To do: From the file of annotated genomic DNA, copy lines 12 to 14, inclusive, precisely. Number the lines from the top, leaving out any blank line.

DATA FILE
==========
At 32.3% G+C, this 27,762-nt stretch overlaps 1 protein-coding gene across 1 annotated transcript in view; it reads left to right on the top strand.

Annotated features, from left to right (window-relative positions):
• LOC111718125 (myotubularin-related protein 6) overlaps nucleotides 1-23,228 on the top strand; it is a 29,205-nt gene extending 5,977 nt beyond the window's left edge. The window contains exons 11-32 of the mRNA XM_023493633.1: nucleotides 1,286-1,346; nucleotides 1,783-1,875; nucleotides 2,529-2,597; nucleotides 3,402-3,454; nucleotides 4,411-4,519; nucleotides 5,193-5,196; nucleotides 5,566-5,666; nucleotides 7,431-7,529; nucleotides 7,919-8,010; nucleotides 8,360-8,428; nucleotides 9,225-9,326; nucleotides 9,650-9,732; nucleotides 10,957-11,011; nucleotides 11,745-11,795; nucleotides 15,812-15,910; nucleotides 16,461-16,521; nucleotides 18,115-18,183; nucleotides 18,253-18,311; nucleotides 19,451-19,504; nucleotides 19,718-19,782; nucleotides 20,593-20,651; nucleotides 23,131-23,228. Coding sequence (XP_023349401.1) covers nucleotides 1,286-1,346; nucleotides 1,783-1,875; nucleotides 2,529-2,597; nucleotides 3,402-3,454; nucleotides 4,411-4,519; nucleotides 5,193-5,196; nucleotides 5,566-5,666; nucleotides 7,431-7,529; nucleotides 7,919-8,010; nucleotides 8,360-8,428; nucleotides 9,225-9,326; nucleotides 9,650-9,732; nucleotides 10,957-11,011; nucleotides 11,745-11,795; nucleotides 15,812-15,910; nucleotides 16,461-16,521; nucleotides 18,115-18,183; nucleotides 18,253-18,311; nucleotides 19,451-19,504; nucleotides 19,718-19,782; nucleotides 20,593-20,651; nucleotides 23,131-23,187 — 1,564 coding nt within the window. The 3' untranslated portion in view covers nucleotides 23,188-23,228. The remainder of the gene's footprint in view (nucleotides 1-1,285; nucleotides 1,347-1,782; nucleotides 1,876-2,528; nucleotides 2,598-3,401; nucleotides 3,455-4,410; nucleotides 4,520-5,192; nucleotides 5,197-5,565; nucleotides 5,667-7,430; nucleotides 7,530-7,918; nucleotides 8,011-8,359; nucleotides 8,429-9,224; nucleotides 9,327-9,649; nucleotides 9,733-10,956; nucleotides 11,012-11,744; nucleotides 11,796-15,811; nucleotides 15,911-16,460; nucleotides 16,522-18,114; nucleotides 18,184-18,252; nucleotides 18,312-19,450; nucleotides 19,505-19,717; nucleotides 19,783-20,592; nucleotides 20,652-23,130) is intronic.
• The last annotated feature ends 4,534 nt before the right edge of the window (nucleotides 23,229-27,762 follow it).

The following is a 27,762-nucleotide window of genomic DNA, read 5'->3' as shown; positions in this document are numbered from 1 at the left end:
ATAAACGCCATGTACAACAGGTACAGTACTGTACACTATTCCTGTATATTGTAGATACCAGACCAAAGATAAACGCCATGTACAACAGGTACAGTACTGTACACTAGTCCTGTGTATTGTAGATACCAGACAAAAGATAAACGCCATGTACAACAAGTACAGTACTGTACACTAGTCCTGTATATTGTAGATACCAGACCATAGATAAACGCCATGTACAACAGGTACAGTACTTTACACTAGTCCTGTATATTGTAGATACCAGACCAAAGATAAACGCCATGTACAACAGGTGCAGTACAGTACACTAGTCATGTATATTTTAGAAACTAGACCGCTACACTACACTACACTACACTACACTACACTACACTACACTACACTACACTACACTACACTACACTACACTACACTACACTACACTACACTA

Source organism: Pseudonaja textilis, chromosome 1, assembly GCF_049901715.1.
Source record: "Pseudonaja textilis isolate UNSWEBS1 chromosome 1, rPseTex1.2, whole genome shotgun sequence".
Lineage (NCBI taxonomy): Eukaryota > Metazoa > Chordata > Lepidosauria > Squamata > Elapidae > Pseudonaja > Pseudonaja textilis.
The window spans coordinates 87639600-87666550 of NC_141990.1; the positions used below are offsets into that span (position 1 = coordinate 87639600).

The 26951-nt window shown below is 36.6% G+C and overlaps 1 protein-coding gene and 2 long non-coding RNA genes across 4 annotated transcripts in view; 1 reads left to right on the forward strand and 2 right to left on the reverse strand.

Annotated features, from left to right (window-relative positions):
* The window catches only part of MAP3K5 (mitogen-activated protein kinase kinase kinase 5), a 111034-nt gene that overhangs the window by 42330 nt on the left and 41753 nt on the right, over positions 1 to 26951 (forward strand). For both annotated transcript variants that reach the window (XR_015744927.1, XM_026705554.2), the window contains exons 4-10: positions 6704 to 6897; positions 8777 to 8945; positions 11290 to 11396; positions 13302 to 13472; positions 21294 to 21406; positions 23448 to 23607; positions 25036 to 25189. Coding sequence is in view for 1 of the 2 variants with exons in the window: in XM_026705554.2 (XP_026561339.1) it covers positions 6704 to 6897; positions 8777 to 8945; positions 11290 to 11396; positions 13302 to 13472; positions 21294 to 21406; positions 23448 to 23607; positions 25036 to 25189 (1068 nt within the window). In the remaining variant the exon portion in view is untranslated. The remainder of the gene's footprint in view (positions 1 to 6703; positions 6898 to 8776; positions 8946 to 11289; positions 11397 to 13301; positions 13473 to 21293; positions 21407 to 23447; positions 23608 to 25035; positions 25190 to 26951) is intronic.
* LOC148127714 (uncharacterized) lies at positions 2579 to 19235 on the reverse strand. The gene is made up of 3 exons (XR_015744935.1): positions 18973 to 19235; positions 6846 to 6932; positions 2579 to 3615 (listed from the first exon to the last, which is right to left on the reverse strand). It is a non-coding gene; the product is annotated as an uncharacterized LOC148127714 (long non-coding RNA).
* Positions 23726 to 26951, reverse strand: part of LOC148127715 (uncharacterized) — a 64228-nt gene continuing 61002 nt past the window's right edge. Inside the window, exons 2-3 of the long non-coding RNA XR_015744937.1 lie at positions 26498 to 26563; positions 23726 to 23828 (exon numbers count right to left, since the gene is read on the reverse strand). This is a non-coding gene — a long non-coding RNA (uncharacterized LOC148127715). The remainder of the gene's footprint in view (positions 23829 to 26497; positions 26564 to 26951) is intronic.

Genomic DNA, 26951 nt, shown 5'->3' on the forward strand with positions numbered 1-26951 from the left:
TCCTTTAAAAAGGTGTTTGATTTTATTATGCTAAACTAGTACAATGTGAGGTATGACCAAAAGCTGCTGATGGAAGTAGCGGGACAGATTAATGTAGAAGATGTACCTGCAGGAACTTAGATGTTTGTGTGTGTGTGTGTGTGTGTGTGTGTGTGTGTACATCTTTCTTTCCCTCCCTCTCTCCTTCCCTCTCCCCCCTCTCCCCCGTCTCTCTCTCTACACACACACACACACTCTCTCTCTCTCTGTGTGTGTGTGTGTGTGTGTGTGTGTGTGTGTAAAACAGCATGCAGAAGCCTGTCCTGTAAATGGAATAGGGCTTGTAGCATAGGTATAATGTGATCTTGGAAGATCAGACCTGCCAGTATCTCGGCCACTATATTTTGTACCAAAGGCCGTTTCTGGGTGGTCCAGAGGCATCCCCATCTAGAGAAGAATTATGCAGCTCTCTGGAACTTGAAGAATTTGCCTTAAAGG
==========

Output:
Annotated features, from left to right (window-relative positions):
* The window catches only part of MAP3K5 (mitogen-activated protein kinase kinase kinase 5), a 111034-nt gene that overhangs the window by 42330 nt on the left and 41753 nt on the right, over positions 1 to 26951 (forward strand). For both annotated transcript variants that reach the window (XR_015744927.1, XM_026705554.2), the window contains exons 4-10: positions 6704 to 6897; positions 8777 to 8945; positions 11290 to 11396; positions 13302 to 13472; positions 21294 to 21406; positions 23448 to 23607; positions 25036 to 25189. Coding sequence is in view for 1 of the 2 variants with exons in the window: in XM_026705554.2 (XP_026561339.1) it covers positions 6704 to 6897; positions 8777 to 8945; positions 11290 to 11396; positions 13302 to 13472; positions 21294 to 21406; positions 23448 to 23607; positions 25036 to 25189 (1068 nt within the window). In the remaining variant the exon portion in view is untranslated. The remainder of the gene's footprint in view (positions 1 to 6703; positions 6898 to 8776; positions 8946 to 11289; positions 11397 to 13301; positions 13473 to 21293; positions 21407 to 23447; positions 23608 to 25035; positions 25190 to 26951) is intronic.
* LOC148127714 (uncharacterized) lies at positions 2579 to 19235 on the reverse strand. The gene is made up of 3 exons (XR_015744935.1): positions 18973 to 19235; positions 6846 to 6932; positions 2579 to 3615 (listed from the first exon to the last, which is right to left on the reverse strand). It is a non-coding gene; the product is annotated as an uncharacterized LOC148127714 (long non-coding RNA).